Cellos, as you may know, like causing a ruckus on international flights. Especially, it seems, historic Gofriller cellos, manufactured in the early 1700s.
It's best if they are buckled, head-down, in their own seats with a harness, explains Peabody cellist Amit Peled in a short video the musician made while pre-boarding an Air Canada flight. Tony, an employee of the airline, straps down the 283-year-old instrument—once owned by renowned cellist Pablo Casals—while Peled praises the airline for how nicely they treat cellos, despite the fact that Gofrillers "like to jump off their chair during the flight and eat the passengers."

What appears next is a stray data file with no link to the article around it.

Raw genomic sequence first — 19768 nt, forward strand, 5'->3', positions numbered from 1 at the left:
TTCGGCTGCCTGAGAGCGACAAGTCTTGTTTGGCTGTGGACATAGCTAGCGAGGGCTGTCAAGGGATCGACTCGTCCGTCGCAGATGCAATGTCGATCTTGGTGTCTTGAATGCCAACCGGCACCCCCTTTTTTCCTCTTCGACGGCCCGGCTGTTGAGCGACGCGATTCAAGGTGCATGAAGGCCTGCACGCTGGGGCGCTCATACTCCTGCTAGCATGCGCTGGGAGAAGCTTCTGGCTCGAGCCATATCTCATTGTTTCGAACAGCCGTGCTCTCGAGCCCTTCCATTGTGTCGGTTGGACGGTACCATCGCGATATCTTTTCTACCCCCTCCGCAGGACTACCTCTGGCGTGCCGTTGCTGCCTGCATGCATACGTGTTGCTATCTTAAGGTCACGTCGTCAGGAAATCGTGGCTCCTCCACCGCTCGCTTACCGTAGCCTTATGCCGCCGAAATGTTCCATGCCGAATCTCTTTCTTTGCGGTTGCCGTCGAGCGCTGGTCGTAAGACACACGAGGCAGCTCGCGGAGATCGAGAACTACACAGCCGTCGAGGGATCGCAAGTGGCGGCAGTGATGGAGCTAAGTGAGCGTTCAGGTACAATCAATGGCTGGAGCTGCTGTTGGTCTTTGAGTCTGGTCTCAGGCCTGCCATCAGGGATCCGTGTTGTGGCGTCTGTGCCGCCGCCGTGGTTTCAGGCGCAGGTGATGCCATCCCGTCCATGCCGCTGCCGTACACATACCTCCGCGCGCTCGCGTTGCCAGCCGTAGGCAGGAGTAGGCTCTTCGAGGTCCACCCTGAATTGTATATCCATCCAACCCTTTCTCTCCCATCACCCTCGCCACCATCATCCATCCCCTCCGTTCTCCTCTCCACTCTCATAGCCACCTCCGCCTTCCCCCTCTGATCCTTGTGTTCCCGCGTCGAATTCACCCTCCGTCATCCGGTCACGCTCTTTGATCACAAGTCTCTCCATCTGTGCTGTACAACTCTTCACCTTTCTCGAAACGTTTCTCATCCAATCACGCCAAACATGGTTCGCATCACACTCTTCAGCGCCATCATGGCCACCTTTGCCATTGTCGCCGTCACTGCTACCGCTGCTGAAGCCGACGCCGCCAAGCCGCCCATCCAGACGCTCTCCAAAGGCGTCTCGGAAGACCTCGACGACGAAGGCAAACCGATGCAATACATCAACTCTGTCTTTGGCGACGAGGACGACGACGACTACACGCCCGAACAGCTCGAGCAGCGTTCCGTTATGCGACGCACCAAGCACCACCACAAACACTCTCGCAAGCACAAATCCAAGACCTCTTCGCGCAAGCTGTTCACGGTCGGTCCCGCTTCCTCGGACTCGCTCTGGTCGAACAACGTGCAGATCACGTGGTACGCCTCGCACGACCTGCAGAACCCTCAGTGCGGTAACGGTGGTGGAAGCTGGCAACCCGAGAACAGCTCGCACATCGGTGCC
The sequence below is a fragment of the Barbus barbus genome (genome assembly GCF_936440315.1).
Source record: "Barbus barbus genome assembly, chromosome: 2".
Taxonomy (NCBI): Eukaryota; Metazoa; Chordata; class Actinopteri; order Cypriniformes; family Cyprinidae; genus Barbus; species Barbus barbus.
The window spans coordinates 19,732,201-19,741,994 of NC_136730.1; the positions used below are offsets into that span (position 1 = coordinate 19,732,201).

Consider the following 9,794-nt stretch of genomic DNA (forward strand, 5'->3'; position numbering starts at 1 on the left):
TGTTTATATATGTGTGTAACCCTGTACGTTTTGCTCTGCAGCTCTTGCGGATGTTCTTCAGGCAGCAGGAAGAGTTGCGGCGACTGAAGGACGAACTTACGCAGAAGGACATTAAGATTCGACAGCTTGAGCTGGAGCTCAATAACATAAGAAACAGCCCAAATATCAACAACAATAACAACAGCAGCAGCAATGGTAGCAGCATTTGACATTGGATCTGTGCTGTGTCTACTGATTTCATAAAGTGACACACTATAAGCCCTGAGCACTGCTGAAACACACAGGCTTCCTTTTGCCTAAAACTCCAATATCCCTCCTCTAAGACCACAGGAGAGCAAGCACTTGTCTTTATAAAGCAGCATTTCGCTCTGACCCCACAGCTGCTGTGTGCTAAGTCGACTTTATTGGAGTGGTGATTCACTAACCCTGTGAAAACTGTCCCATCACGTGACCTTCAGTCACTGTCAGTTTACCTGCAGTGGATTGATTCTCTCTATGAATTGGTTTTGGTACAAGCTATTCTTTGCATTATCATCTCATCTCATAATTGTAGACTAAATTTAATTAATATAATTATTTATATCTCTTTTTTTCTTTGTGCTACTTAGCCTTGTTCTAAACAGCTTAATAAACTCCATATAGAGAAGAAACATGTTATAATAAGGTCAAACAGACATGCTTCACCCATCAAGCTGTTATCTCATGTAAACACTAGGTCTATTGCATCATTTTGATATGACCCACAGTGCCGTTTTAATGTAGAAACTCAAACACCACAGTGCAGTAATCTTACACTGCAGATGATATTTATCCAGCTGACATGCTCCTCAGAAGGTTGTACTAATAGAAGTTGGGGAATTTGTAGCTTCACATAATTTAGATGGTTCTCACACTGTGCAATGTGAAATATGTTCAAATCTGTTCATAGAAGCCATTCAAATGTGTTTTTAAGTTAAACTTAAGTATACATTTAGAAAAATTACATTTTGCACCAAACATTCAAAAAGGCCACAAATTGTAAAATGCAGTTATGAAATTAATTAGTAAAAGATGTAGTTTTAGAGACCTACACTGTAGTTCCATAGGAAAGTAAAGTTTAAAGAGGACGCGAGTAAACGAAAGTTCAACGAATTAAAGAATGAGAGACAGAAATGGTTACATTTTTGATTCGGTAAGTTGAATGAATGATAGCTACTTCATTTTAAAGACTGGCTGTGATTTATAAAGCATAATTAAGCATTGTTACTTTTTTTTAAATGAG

The upside to traveling alongside one of the most famous (and rowdy, apparently) instruments in the world? Early boarding, Peled says.